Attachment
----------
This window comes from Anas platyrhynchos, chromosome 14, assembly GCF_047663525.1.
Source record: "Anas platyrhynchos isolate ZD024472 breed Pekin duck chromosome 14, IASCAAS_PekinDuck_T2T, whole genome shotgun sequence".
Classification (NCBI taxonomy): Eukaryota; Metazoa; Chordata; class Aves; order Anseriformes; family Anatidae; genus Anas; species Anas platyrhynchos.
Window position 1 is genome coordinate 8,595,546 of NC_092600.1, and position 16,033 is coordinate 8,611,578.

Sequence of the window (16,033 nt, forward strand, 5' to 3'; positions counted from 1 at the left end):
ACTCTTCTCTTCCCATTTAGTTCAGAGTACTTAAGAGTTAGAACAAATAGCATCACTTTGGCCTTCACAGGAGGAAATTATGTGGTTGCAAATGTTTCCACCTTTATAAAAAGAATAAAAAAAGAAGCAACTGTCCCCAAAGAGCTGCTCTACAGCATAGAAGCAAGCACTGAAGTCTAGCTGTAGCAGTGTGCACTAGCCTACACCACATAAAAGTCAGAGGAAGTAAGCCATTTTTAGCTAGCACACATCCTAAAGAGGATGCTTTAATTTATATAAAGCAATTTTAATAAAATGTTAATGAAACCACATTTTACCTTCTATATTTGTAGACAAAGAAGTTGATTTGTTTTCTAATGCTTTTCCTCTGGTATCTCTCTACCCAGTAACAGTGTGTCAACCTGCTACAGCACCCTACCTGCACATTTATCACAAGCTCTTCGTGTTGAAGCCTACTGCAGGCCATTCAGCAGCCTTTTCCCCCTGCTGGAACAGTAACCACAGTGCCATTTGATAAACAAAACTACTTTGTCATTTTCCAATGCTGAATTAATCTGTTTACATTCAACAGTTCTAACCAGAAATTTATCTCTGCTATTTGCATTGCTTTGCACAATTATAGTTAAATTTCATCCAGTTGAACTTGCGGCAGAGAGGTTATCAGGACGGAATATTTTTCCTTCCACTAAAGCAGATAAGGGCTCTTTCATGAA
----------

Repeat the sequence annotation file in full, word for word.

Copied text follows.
This window comes from Anas platyrhynchos, chromosome 14, assembly GCF_047663525.1.
Source record: "Anas platyrhynchos isolate ZD024472 breed Pekin duck chromosome 14, IASCAAS_PekinDuck_T2T, whole genome shotgun sequence".
Classification (NCBI taxonomy): Eukaryota; Metazoa; Chordata; class Aves; order Anseriformes; family Anatidae; genus Anas; species Anas platyrhynchos.
Window position 1 is genome coordinate 8,595,546 of NC_092600.1, and position 16,033 is coordinate 8,611,578.

Sequence of the window (16,033 nt, forward strand, 5' to 3'; positions counted from 1 at the left end):
ACTCTTCTCTTCCCATTTAGTTCAGAGTACTTAAGAGTTAGAACAAATAGCATCACTTTGGCCTTCACAGGAGGAAATTATGTGGTTGCAAATGTTTCCACCTTTATAAAAAGAATAAAAAAAGAAGCAACTGTCCCCAAAGAGCTGCTCTACAGCATAGAAGCAAGCACTGAAGTCTAGCTGTAGCAGTGTGCACTAGCCTACACCACATAAAAGTCAGAGGAAGTAAGCCATTTTTAGCTAGCACACATCCTAAAGAGGATGCTTTAATTTATATAAAGCAATTTTAATAAAATGTTAATGAAACCACATTTTACCTTCTATATTTGTAGACAAAGAAGTTGATTTGTTTTCTAATGCTTTTCCTCTGGTATCTCTCTACCCAGTAACAGTGTGTCAACCTGCTACAGCACCCTACCTGCACATTTATCACAAGCTCTTCGTGTTGAAGCCTACTGCAGGCCATTCAGCAGCCTTTTCCCCCTGCTGGAACAGTAACCACAGTGCCATTTGATAAACAAAACTACTTTGTCATTTTCCAATGCTGAATTAATCTGTTTACATTCAACAGTTCTAACCAGAAATTTATCTCTGCTATTTGCATTGCTTTGCACAATTATAGTTAAATTTCATCCAGTTGAACTTGCGGCAGAGAGGTTATCAGGACGGAATATTTTTCCTTCCACTAAAGCAGATAAGGGCTCTTTCATGAA